How many push-ups do you think Jon Stewart can do? Watch this web-exclusive Daily Show video and find out. (SPOILER ALERT: It’s more than I can do.)
The plain white Nintendo Wii got a much needed paint job thanks to talented artist Oskunk. Check out more of his excellent custom creations here.
Wheatley has come to life thanks to the custom work done by Chris Hooton of Sabertooth’s Workshop. This cool little 7” Portal 2 light up toy is now up for auction at Chris’ eBay page (current bid is $150).
Via: Super Punch
Suddenly, we love data. It’s the hero in our TV shows, saves our baseball teams, generates our art, and is the topic of the moment at Davos. Our obsession borders on religion: we believe data is infallible, containing a single, emergent truth (the Guardian’s Datablog’s subtitle is “Facts are Sacred”). If our businesses or institutions are failing we say they need more data.
But when we embrace “Big Data” we neglect the operations and environments we hope the data will improve. Which is unfortunate because data’s value is determined by how well we capitalize on the intelligence it produces. If a film studio identifies a new trend they’re limited by how long a film takes to produce. If a retail outlet discovers that peanut butter buyers can also be sold bananas, they’re limited by how quickly employees can rearrange shelves.
Adding more data to the mix doesn’t help if infrastructures aren’t upgraded. If we ignore the systems we aim to improve, the data we crave is worth only a fraction of its potential value.
For those of us investing in or producing data, the bottleneck is our users, culture, and infrastructure. We’d be wise to learn from examples in other fields and scenarios. Take Dubai, for instance, where skyscrapers sprung up while sewage systems stagnated.
No One Wants their Name on a Sewer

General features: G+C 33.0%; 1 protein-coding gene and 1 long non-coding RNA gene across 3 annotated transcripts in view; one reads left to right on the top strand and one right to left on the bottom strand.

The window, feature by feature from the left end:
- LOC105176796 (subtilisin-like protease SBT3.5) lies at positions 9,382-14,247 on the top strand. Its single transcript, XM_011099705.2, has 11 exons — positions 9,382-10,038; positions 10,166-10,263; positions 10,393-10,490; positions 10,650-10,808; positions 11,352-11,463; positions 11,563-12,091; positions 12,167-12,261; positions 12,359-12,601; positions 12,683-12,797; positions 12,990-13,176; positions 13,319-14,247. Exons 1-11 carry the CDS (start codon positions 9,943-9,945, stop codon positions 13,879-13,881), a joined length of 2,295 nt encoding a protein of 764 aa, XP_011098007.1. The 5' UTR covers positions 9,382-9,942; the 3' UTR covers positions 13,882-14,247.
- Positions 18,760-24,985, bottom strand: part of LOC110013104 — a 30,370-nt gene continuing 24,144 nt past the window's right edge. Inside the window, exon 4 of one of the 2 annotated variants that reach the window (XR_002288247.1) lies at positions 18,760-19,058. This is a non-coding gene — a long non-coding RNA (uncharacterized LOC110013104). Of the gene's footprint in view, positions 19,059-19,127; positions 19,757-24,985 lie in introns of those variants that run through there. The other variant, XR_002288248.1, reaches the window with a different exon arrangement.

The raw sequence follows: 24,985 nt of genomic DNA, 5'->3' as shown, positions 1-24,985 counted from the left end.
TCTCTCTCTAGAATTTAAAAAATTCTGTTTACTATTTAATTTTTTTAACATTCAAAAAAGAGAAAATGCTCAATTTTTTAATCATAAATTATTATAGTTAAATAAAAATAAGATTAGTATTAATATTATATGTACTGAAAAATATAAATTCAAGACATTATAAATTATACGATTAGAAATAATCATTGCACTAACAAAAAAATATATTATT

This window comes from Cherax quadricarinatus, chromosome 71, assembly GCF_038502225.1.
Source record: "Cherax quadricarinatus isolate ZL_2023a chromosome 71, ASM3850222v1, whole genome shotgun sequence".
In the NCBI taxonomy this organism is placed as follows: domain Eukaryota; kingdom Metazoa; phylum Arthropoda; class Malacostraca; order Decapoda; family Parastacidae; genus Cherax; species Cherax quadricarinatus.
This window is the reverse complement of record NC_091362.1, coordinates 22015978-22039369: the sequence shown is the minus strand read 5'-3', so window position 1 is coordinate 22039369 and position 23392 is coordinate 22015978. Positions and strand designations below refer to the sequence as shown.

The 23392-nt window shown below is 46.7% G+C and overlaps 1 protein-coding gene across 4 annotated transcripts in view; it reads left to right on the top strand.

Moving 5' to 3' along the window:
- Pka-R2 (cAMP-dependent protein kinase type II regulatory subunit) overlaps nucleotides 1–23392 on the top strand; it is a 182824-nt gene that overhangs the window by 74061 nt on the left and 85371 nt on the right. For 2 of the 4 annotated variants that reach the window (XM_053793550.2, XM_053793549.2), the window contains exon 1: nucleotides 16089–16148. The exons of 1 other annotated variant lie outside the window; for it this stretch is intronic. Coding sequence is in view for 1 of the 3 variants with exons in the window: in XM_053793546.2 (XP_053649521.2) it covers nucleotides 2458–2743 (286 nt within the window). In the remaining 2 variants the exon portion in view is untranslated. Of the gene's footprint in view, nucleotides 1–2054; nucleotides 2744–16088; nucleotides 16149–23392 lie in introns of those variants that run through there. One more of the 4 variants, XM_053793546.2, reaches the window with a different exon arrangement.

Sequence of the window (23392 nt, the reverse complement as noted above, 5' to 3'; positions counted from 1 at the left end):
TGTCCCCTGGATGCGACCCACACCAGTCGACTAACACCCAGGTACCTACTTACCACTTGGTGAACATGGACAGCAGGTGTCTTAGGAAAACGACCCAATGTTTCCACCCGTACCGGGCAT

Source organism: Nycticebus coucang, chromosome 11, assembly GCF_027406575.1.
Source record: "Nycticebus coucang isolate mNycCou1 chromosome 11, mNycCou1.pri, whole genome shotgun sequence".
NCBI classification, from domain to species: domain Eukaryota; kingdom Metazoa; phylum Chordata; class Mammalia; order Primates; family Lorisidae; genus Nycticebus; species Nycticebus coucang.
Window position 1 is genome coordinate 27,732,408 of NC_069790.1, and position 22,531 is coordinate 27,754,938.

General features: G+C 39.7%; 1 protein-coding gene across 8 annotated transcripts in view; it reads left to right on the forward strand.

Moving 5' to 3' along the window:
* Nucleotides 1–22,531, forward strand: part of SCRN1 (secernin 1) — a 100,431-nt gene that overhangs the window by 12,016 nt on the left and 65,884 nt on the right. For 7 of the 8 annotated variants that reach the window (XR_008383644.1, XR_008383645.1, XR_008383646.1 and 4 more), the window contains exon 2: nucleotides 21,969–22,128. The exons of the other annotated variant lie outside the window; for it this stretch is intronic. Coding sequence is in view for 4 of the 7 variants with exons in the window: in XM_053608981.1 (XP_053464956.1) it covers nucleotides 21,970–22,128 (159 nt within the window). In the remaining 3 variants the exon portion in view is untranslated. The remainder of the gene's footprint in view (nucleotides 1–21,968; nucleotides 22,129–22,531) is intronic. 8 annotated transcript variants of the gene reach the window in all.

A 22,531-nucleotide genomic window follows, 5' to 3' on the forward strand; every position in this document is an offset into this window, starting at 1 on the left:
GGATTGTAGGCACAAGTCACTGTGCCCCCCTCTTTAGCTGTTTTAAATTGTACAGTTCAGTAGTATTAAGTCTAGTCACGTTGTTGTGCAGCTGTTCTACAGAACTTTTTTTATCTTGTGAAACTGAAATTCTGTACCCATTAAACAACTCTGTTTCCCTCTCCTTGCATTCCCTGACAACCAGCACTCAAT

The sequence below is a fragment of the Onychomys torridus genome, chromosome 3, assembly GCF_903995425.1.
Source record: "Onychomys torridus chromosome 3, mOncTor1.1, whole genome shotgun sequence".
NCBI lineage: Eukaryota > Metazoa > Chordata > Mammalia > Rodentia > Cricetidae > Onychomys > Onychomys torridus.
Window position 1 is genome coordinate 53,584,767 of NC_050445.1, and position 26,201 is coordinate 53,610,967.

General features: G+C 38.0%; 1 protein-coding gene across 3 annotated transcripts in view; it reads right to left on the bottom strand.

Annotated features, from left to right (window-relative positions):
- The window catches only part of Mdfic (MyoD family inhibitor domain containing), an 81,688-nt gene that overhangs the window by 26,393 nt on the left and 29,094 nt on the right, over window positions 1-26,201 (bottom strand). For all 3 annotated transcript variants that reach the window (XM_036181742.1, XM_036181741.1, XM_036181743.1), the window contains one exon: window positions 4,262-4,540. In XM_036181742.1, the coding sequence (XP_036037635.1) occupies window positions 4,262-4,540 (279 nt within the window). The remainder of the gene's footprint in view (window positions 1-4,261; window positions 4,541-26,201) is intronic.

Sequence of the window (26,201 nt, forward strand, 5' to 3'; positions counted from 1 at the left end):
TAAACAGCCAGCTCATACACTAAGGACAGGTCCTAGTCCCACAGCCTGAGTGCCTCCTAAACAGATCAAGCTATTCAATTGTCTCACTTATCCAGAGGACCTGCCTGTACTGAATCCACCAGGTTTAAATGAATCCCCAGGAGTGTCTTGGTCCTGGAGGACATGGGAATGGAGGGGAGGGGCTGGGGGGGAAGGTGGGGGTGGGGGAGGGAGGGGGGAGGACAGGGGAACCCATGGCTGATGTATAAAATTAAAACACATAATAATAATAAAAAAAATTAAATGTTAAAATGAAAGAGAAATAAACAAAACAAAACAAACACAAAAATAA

Dubai’s record-setting skyline emerged over the last decades, fueled by rising fuel prices. Wikipedia lists 195 skyscrapers built or under construction in the once quiet city, whose population has more than quintupled in the last 30 years.
But all is not rosy: while the skyline was funded the sewage system was ignored. In 2008, The Wall Street Journal wrote, “By one estimate, some $300 billion in new projects are going up in Dubai in the next 10 years… But Dubai’s single, 30-year-old sewage-treatment plant isn’t keeping up. Sewage output here is rising by 25% a year.” The 160-floor Burj Khalifa alone was designed to house 25,000 people, nearly a 10th of Dubai’s total population when their sewage treatment plant was built.
Susana Soares’s design work is as fascinating as the science behind it:
Scientific research has demonstrated that bees have an extraordinarily acute sense of smell and can be trained to perform health checks by detecting a specific odour in peoples’ breath.
The project consists in a series of alternative diagnostic tools that use bees to diagnose accurately at an early stage of a vast variety of diseases.
Could this revolutionise medicine as we know it?
That’s right! Jada will be making Halo 4 die-cast vehicles and characters. we have no pictures of the die-casts but we do know that they were showcasing them off in a hidden room where no pictures were aloud to be took. “There were two Forerunner characters and some type of Forerunner flying vehicle”. Sounds good to me what do you think?
Solitude; as seen in The Elder Scrolls V:Skyrim
Minecraft builder ChemicalWeapons hits you hard with this stunning recreation of Solitude, as seen in The Elder Scrolls Skyrim. He’s done an excellent job getting all the shops and homes, even the Blue Palace, down pat!
“Our deepest, most sincere apologies go out to spectators, to participants, and especially to the family and friends of Kim Clijsters, who was last spotted by Royal Australian Air Force radar falling down through the atmosphere following an ill-advised jump serve.”